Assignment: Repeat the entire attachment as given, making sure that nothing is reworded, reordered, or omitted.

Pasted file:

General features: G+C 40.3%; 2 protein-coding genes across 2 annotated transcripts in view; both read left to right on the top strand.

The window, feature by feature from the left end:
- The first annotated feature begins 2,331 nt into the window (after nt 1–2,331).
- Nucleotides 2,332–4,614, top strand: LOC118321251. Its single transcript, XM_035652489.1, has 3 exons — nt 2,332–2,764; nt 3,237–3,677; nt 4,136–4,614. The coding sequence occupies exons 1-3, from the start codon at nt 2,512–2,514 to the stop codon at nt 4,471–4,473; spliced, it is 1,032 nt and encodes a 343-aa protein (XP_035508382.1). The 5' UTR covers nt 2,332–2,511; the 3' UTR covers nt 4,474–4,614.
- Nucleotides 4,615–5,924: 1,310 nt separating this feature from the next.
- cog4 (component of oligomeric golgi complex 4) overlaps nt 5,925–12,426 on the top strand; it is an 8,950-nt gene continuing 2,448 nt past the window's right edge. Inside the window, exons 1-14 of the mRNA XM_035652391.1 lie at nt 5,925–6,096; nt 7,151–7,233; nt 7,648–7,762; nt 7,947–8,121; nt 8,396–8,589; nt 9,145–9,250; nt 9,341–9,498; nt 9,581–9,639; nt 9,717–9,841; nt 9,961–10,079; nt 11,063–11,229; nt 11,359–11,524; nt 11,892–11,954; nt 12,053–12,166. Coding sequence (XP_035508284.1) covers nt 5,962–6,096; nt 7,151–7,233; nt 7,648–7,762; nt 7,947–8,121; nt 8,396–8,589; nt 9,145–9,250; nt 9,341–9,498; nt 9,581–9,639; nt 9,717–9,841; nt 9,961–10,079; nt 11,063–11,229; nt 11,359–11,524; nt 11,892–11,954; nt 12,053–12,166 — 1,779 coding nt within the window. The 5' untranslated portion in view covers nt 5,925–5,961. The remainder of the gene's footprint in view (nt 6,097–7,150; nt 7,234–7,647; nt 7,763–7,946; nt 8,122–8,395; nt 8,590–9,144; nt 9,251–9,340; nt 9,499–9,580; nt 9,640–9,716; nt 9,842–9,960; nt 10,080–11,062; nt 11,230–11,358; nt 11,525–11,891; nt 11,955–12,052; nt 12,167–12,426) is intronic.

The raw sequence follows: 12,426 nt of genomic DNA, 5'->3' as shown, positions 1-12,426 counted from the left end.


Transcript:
General features: G+C 40.3%; 2 protein-coding genes across 2 annotated transcripts in view; both read left to right on the top strand.

The window, feature by feature from the left end:
- The first annotated feature begins 2,331 nt into the window (after nt 1–2,331).
- Nucleotides 2,332–4,614, top strand: LOC118321251. Its single transcript, XM_035652489.1, has 3 exons — nt 2,332–2,764; nt 3,237–3,677; nt 4,136–4,614. The coding sequence occupies exons 1-3, from the start codon at nt 2,512–2,514 to the stop codon at nt 4,471–4,473; spliced, it is 1,032 nt and encodes a 343-aa protein (XP_035508382.1). The 5' UTR covers nt 2,332–2,511; the 3' UTR covers nt 4,474–4,614.
- Nucleotides 4,615–5,924: 1,310 nt separating this feature from the next.
- cog4 (component of oligomeric golgi complex 4) overlaps nt 5,925–12,426 on the top strand; it is an 8,950-nt gene continuing 2,448 nt past the window's right edge. Inside the window, exons 1-14 of the mRNA XM_035652391.1 lie at nt 5,925–6,096; nt 7,151–7,233; nt 7,648–7,762; nt 7,947–8,121; nt 8,396–8,589; nt 9,145–9,250; nt 9,341–9,498; nt 9,581–9,639; nt 9,717–9,841; nt 9,961–10,079; nt 11,063–11,229; nt 11,359–11,524; nt 11,892–11,954; nt 12,053–12,166. Coding sequence (XP_035508284.1) covers nt 5,962–6,096; nt 7,151–7,233; nt 7,648–7,762; nt 7,947–8,121; nt 8,396–8,589; nt 9,145–9,250; nt 9,341–9,498; nt 9,581–9,639; nt 9,717–9,841; nt 9,961–10,079; nt 11,063–11,229; nt 11,359–11,524; nt 11,892–11,954; nt 12,053–12,166 — 1,779 coding nt within the window. The 5' untranslated portion in view covers nt 5,925–5,961. The remainder of the gene's footprint in view (nt 6,097–7,150; nt 7,234–7,647; nt 7,763–7,946; nt 8,122–8,395; nt 8,590–9,144; nt 9,251–9,340; nt 9,499–9,580; nt 9,640–9,716; nt 9,842–9,960; nt 10,080–11,062; nt 11,230–11,358; nt 11,525–11,891; nt 11,955–12,052; nt 12,167–12,426) is intronic.

The raw sequence follows: 12,426 nt of genomic DNA, 5'->3' as shown, positions 1-12,426 counted from the left end.